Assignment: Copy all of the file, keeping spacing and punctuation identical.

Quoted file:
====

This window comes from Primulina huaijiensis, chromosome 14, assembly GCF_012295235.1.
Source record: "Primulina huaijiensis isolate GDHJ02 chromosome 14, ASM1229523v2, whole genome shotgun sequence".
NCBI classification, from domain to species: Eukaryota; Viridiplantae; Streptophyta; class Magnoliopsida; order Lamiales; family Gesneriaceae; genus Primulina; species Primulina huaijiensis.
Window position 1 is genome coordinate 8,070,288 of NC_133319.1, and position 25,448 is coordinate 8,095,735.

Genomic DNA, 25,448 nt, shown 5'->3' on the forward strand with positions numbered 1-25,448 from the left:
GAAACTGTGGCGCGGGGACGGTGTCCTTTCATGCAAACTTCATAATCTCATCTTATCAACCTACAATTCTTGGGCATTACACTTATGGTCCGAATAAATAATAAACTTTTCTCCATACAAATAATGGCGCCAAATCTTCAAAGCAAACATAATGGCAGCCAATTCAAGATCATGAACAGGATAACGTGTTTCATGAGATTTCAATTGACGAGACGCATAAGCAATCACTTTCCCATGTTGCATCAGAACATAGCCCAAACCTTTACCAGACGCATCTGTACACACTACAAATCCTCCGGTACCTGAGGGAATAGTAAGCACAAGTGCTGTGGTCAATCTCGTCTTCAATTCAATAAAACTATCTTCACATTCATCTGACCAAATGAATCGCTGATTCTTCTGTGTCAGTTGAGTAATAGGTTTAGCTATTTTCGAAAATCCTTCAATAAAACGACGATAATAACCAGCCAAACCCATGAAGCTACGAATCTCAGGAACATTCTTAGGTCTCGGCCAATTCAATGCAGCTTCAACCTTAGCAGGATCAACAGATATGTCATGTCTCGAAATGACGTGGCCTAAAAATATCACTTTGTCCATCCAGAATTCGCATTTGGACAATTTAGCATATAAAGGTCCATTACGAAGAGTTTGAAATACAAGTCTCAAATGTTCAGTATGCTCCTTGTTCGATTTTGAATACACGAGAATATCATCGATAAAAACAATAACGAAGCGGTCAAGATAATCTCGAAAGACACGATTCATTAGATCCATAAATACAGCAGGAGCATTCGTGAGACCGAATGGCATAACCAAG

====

This window comes from Primulina huaijiensis, chromosome 14, assembly GCF_012295235.1.
Source record: "Primulina huaijiensis isolate GDHJ02 chromosome 14, ASM1229523v2, whole genome shotgun sequence".
NCBI classification, from domain to species: Eukaryota; Viridiplantae; Streptophyta; class Magnoliopsida; order Lamiales; family Gesneriaceae; genus Primulina; species Primulina huaijiensis.
Window position 1 is genome coordinate 8,070,288 of NC_133319.1, and position 25,448 is coordinate 8,095,735.

Genomic DNA, 25,448 nt, shown 5'->3' on the forward strand with positions numbered 1-25,448 from the left:
GAAACTGTGGCGCGGGGACGGTGTCCTTTCATGCAAACTTCATAATCTCATCTTATCAACCTACAATTCTTGGGCATTACACTTATGGTCCGAATAAATAATAAACTTTTCTCCATACAAATAATGGCGCCAAATCTTCAAAGCAAACATAATGGCAGCCAATTCAAGATCATGAACAGGATAACGTGTTTCATGAGATTTCAATTGACGAGACGCATAAGCAATCACTTTCCCATGTTGCATCAGAACATAGCCCAAACCTTTACCAGACGCATCTGTACACACTACAAATCCTCCGGTACCTGAGGGAATAGTAAGCACAAGTGCTGTGGTCAATCTCGTCTTCAATTCAATAAAACTATCTTCACATTCATCTGACCAAATGAATCGCTGATTCTTCTGTGTCAGTTGAGTAATAGGTTTAGCTATTTTCGAAAATCCTTCAATAAAACGACGATAATAACCAGCCAAACCCATGAAGCTACGAATCTCAGGAACATTCTTAGGTCTCGGCCAATTCAATGCAGCTTCAACCTTAGCAGGATCAACAGATATGTCATGTCTCGAAATGACGTGGCCTAAAAATATCACTTTGTCCATCCAGAATTCGCATTTGGACAATTTAGCATATAAAGGTCCATTACGAAGAGTTTGAAATACAAGTCTCAAATGTTCAGTATGCTCCTTGTTCGATTTTGAATACACGAGAATATCATCGATAAAAACAATAACGAAGCGGTCAAGATAATCTCGAAAGACACGATTCATTAGATCCATAAATACAGCAGGAGCATTCGTGAGACCGAATGGCATAACCAAG